Three of Genaera's assets that were ultimately sold, with the proceeds being distributed to shareholders, are relevant to this appeal. The allegations related to each of those assets are discussed in turn.

A. The Aminosterol Assets

The Aminosterol Assets consisted of compounds used for treating macular degeneration

. The trustee sold the Aminosterol Assets in May 2009 for $200,000 to BBM Holdings, Inc. (“BBM”), the predecessor to defendant Ohr Pharmaceuticals (“Ohr”). The complaint states that in August 2009, “the Trustee publicly reported that the Aminosterol Assets inventory had been sold for a nominal sum.” App. at 106a. It is not clear from the complaint whether the trustee's announcement named the purchaser or the sale price. Ohr filed a Form 8–K in August 2009 announcing the purchase, with the purchase agreement (including the sale price) attached.

The complaint avers that the purchaser, BBM, is a shell company that arranged financing for the purchase before Genaera's shareholders even formally voted to dissolve the company. The complaint further alleges that Argyce and Skolas breached their fiduciary duties by agreeing prematurely to this offer instead of marketing the assets properly. The complaint also asserts that the Aminosterol Assets were worth far more than the $200,000 sale price, citing a May 2012 presentation in which defendant Ohr, the successor to BBM, estimated the potential market for drugs based on the compounds at 1.75 million U.S. patients.

B. Pexiganan

Pexiganan was a topical cream for the treatment of diabetic foot infections. MacroChem Corp. (“MacroChem”) licensed the right to develop Pexiganan from Genaera in 2007. Under the terms of the license, Genaera would receive payments totaling $7 million upon the achievement of certain development milestones, up to $35 million for reaching certain sales milestones, and 10% of sales as royalties. The complaint alleges that at some point in 2008, “MacroChem abruptly reversed course on Pexiganan,” App. at 86a, spending only $45,110 on development of Pexiganan that year. Defendant Access Pharmaceuticals acquired MacroChem in 2009, and ceased development of Pexiganan. The complaint alleges that Genaera had a right under its agreement with MacroChem to demand the return of Pexiganan if MacroChem ceased development, but the D & O defendants, in breach of their fiduciary duties, failed to exercise that right. Pexiganan was ultimately returned to Genaera Liquidating Trust in December 2009, after Genaera's dissolution. The complaint implies that demanding the return of Pexiganan earlier and continuing its development could have staved off the need to dissolve Genaera.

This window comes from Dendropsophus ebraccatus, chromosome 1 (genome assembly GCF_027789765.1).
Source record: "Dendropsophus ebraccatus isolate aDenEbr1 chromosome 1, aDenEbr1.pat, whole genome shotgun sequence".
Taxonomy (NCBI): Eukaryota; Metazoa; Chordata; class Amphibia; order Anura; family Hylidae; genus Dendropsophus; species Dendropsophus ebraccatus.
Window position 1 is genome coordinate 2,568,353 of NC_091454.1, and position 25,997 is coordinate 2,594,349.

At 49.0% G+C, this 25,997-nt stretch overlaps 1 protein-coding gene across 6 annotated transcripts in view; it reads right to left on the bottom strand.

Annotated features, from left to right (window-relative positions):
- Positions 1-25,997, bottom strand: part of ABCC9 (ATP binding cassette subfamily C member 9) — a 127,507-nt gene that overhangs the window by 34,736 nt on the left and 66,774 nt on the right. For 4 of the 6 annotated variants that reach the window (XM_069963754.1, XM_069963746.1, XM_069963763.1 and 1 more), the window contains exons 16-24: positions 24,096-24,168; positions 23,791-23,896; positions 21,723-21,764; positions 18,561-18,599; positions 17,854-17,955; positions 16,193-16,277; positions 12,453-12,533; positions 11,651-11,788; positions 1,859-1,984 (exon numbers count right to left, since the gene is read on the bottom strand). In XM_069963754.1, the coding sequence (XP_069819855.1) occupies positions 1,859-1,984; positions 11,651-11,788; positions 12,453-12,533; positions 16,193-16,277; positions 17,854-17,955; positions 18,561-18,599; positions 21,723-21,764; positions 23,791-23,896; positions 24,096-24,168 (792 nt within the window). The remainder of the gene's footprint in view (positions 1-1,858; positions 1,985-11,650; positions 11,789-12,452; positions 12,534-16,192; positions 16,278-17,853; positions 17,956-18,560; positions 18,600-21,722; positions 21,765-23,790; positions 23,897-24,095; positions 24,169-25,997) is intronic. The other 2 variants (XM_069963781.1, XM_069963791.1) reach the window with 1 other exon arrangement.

The complaint further alleges that the liquidating trustee ultimately sold Pexiganan in an improper, self-dealing transaction. Specifically, certain insiders from MacroChem founded a new company, Dipexium, which bid on Pexiganan in liquidation. The liquidating trustee set a short deadline for bidding, announcing the availability of Pexiganan on January 11, 2010, and setting a deadline of February 12, 2010, for bids. The complaint alleges that this short deadline favored the MacroChem insiders associated with Dipexium because they were already familiar with Pexiganan. Meanwhile, outside bidders had to await receipt of a “confidential information package,” review it, and perform pharmacological, regulatory, and valuation analyses, all in just one month before submitting their bids. Although Pexiganan's sales potential for Genaera was allegedly estimated to exceed $100 million, Dipexium ultimately acquired the rights to Pexiganan for a “minor purchase price” and free of any royalty and milestone payment obligations. The complaint does not contain the exact date of the sale. And, Schmidt contends that the earliest he could have known of Pexiganan's sale price was 2011, when Argyce publicly issued unaudited financial statements for the year ended December 31, 2010, which, according to the complaint, evidences that Pexiganan was sold for approximately $252,000. The complaint alleges that about ninety days after buying the rights to Pexiganan, Dipexium raised $1.07 million in funding to develop the asset, and raised another $1.4 million ninety days after that.

C. Interlukin 9 (“IL9”)

IL9 was an antibody program for asthma

. Genaera had licensed the technology to MedImmune, LLC (“MedImmune”). Under its agreement with MedImmune, Genaera could have received up to $54 million in payments and royalties if IL9 reached certain development milestones. The complaint alleges that defendant Skolas had previously...